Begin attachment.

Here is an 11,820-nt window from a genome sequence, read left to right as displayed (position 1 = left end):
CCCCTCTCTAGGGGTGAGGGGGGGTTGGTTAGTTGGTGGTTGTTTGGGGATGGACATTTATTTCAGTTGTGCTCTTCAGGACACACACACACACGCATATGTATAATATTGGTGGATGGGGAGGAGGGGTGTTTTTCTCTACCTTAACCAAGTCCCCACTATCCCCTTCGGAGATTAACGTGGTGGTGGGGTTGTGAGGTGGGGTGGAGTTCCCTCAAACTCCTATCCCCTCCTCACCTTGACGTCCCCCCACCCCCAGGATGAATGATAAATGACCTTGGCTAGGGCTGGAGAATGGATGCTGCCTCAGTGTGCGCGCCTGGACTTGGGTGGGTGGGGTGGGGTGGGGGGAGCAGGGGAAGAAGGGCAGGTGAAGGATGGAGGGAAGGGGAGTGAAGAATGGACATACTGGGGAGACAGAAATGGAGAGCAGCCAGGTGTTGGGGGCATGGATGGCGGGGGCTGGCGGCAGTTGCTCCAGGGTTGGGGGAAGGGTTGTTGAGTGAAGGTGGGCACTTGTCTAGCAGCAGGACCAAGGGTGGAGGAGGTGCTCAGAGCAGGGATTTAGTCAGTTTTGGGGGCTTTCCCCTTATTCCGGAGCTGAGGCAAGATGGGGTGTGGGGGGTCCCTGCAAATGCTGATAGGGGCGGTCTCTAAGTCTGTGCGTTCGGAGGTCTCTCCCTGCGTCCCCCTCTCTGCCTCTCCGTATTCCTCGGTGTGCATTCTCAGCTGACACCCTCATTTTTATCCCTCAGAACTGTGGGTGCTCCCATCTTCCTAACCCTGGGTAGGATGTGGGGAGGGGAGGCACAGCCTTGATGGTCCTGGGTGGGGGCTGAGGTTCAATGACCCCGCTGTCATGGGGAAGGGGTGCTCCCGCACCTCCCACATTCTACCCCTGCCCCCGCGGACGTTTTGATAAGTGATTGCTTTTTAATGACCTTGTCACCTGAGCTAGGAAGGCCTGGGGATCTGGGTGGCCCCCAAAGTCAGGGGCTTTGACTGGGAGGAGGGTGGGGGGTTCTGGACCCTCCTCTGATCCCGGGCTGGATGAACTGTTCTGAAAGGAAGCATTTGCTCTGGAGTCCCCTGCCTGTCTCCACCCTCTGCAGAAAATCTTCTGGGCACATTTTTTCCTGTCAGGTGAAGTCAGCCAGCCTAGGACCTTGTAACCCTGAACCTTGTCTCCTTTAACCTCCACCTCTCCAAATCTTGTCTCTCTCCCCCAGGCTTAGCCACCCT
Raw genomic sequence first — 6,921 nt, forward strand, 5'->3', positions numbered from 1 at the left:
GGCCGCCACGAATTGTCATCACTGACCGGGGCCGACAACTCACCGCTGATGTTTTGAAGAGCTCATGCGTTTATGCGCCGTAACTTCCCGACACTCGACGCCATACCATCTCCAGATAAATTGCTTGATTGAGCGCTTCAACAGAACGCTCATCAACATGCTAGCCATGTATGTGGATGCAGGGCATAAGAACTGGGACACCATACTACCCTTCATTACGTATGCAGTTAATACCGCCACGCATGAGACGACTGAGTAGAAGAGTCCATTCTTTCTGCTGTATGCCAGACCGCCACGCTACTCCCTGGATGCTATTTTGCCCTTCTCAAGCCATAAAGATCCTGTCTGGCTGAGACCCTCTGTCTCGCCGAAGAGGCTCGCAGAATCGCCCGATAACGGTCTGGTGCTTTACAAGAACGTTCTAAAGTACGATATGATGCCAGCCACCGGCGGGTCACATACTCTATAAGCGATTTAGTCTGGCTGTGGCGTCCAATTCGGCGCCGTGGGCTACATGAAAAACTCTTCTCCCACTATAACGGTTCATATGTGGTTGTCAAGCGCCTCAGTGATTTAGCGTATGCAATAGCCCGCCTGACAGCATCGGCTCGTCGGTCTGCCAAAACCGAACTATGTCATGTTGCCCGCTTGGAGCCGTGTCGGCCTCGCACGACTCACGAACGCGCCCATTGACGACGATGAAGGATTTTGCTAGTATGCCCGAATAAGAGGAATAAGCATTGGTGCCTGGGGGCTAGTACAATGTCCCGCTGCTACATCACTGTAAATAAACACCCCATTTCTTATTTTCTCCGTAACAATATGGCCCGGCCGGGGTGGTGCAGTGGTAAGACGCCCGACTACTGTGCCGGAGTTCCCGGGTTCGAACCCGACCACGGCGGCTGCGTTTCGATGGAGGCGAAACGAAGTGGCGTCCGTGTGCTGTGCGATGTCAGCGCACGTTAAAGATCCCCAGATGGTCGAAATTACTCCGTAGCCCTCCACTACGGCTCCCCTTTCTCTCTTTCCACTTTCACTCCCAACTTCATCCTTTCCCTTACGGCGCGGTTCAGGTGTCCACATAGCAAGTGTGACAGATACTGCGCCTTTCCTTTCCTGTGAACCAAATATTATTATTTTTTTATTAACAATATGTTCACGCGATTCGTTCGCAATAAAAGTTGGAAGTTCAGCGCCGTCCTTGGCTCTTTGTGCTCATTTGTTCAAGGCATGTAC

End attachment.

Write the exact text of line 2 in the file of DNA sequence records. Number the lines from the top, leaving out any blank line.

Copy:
CCCCTCTCTAGGGGTGAGGGGGGGTTGGTTAGTTGGTGGTTGTTTGGGGATGGACATTTATTTCAGTTGTGCTCTTCAGGACACACACACACACGCATATGTATAATATTGGTGGATGGGGAGGAGGGGTGTTTTTCTCTACCTTAACCAAGTCCCCACTATCCCCTTCGGAGATTAACGTGGTGGTGGGGTTGTGAGGTGGGGTGGAGTTCCCTCAAACTCCTATCCCCTCCTCACCTTGACGTCCCCCCACCCCCAGGATGAATGATAAATGACCTTGGCTAGGGCTGGAGAATGGATGCTGCCTCAGTGTGCGCGCCTGGACTTGGGTGGGTGGGGTGGGGTGGGGGGAGCAGGGGAAGAAGGGCAGGTGAAGGATGGAGGGAAGGGGAGTGAAGAATGGACATACTGGGGAGACAGAAATGGAGAGCAGCCAGGTGTTGGGGGCATGGATGGCGGGGGCTGGCGGCAGTTGCTCCAGGGTTGGGGGAAGGGTTGTTGAGTGAAGGTGGGCACTTGTCTAGCAGCAGGACCAAGGGTGGAGGAGGTGCTCAGAGCAGGGATTTAGTCAGTTTTGGGGGCTTTCCCCTTATTCCGGAGCTGAGGCAAGATGGGGTGTGGGGGGTCCCTGCAAATGCTGATAGGGGCGGTCTCTAAGTCTGTGCGTTCGGAGGTCTCTCCCTGCGTCCCCCTCTCTGCCTCTCCGTATTCCTCGGTGTGCATTCTCAGCTGACACCCTCATTTTTATCCCTCAGAACTGTGGGTGCTCCCATCTTCCTAACCCTGGGTAGGATGTGGGGAGGGGAGGCACAGCCTTGATGGTCCTGGGTGGGGGCTGAGGTTCAATGACCCCGCTGTCATGGGGAAGGGGTGCTCCCGCACCTCCCACATTCTACCCCTGCCCCCGCGGACGTTTTGATAAGTGATTGCTTTTTAATGACCTTGTCACCTGAGCTAGGAAGGCCTGGGGATCTGGGTGGCCCCCAAAGTCAGGGGCTTTGACTGGGAGGAGGGTGGGGGGTTCTGGACCCTCCTCTGATCCCGGGCTGGATGAACTGTTCTGAAAGGAAGCATTTGCTCTGGAGTCCCCTGCCTGTCTCCACCCTCTGCAGAAAATCTTCTGGGCACATTTTTTCCTGTCAGGTGAAGTCAGCCAGCCTAGGACCTTGTAACCCTGAACCTTGTCTCCTTTAACCTCCACCTCTCCAAATCTTGTCTCTCTCCCCCAGGCTTAGCCACCCT